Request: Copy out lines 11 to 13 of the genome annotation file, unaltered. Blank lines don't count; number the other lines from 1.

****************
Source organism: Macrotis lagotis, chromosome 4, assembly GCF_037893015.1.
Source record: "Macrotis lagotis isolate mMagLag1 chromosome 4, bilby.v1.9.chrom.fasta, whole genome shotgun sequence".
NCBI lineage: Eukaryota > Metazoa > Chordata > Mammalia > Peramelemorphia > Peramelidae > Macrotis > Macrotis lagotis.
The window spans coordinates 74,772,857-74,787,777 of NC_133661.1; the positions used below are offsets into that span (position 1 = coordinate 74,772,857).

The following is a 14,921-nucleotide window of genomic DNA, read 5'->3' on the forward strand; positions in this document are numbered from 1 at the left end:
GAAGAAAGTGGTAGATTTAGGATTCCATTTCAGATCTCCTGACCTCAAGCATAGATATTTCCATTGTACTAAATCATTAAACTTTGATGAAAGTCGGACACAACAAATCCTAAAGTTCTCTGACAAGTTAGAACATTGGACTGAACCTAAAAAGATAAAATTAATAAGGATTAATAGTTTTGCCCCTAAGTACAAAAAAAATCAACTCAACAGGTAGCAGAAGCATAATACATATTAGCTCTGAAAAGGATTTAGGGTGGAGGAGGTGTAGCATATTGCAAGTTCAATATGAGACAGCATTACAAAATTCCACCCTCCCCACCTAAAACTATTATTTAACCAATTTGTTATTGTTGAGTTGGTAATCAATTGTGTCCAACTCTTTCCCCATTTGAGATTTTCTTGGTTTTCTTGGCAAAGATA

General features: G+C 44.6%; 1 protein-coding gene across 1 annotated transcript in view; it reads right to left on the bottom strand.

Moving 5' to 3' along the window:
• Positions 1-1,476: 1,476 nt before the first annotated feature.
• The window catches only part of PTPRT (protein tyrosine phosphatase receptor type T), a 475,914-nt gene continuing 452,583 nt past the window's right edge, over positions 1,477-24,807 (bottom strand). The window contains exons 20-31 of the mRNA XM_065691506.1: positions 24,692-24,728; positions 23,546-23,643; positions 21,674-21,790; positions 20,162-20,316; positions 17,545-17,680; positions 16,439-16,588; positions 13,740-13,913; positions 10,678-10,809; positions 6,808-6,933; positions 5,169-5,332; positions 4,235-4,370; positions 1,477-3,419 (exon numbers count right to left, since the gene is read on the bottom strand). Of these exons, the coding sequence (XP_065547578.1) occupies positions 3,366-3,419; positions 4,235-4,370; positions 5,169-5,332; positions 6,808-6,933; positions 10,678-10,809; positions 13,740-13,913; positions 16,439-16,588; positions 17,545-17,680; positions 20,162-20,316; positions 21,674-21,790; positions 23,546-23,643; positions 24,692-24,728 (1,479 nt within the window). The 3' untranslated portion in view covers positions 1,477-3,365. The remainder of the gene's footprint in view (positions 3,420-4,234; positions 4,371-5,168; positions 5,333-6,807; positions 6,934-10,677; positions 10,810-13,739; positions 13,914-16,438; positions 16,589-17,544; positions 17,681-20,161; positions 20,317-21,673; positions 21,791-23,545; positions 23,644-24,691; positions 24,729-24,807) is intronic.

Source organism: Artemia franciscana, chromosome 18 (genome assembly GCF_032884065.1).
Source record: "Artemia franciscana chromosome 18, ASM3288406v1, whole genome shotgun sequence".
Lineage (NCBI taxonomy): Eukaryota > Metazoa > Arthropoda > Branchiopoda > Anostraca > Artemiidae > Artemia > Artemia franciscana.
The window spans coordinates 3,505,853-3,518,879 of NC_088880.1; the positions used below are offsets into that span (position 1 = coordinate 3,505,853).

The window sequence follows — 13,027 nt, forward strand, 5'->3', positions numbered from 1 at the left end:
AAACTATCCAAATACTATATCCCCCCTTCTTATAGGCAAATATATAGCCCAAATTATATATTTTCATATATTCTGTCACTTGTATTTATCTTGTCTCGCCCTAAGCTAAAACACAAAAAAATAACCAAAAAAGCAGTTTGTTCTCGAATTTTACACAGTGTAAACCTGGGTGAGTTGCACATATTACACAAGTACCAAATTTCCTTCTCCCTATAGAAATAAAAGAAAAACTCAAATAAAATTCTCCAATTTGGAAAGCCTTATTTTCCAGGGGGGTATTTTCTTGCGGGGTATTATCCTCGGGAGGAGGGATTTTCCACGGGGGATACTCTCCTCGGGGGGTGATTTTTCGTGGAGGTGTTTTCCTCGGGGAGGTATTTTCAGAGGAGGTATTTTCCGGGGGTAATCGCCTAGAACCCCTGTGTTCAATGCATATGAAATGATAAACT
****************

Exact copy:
Source organism: Artemia franciscana, chromosome 18 (genome assembly GCF_032884065.1).
Source record: "Artemia franciscana chromosome 18, ASM3288406v1, whole genome shotgun sequence".
Lineage (NCBI taxonomy): Eukaryota > Metazoa > Arthropoda > Branchiopoda > Anostraca > Artemiidae > Artemia > Artemia franciscana.